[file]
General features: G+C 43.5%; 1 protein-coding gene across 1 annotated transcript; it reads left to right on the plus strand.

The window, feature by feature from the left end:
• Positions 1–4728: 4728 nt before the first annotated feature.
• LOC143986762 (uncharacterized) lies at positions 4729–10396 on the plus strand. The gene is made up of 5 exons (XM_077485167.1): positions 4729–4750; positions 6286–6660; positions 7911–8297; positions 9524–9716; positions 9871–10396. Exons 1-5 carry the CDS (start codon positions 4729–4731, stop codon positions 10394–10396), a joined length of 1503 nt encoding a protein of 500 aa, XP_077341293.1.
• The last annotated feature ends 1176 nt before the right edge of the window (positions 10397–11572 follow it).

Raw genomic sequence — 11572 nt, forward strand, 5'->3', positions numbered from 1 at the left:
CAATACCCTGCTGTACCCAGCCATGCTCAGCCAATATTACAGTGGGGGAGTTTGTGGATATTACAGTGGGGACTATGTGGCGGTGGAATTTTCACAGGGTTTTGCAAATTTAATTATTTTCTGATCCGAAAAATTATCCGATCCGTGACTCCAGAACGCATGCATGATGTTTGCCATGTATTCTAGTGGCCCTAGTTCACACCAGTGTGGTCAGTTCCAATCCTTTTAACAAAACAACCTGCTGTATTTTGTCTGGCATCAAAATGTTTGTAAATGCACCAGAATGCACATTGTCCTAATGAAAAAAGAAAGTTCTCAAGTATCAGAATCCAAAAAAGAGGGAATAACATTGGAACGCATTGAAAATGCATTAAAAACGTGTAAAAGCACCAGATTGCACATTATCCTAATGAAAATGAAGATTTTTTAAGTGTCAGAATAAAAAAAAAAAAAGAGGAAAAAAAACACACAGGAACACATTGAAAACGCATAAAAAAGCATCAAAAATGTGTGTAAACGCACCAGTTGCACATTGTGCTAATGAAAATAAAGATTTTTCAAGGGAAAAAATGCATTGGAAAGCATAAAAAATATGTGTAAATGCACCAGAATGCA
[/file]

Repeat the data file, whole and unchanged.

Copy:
General features: G+C 43.5%; 1 protein-coding gene across 1 annotated transcript; it reads left to right on the plus strand.

The window, feature by feature from the left end:
• Positions 1–4728: 4728 nt before the first annotated feature.
• LOC143986762 (uncharacterized) lies at positions 4729–10396 on the plus strand. The gene is made up of 5 exons (XM_077485167.1): positions 4729–4750; positions 6286–6660; positions 7911–8297; positions 9524–9716; positions 9871–10396. Exons 1-5 carry the CDS (start codon positions 4729–4731, stop codon positions 10394–10396), a joined length of 1503 nt encoding a protein of 500 aa, XP_077341293.1.
• The last annotated feature ends 1176 nt before the right edge of the window (positions 10397–11572 follow it).

Raw genomic sequence — 11572 nt, forward strand, 5'->3', positions numbered from 1 at the left:
CAATACCCTGCTGTACCCAGCCATGCTCAGCCAATATTACAGTGGGGGAGTTTGTGGATATTACAGTGGGGACTATGTGGCGGTGGAATTTTCACAGGGTTTTGCAAATTTAATTATTTTCTGATCCGAAAAATTATCCGATCCGTGACTCCAGAACGCATGCATGATGTTTGCCATGTATTCTAGTGGCCCTAGTTCACACCAGTGTGGTCAGTTCCAATCCTTTTAACAAAACAACCTGCTGTATTTTGTCTGGCATCAAAATGTTTGTAAATGCACCAGAATGCACATTGTCCTAATGAAAAAAGAAAGTTCTCAAGTATCAGAATCCAAAAAAGAGGGAATAACATTGGAACGCATTGAAAATGCATTAAAAACGTGTAAAAGCACCAGATTGCACATTATCCTAATGAAAATGAAGATTTTTTAAGTGTCAGAATAAAAAAAAAAAAAGAGGAAAAAAAACACACAGGAACACATTGAAAACGCATAAAAAAGCATCAAAAATGTGTGTAAACGCACCAGTTGCACATTGTGCTAATGAAAATAAAGATTTTTCAAGGGAAAAAATGCATTGGAAAGCATAAAAAATATGTGTAAATGCACCAGAATGCA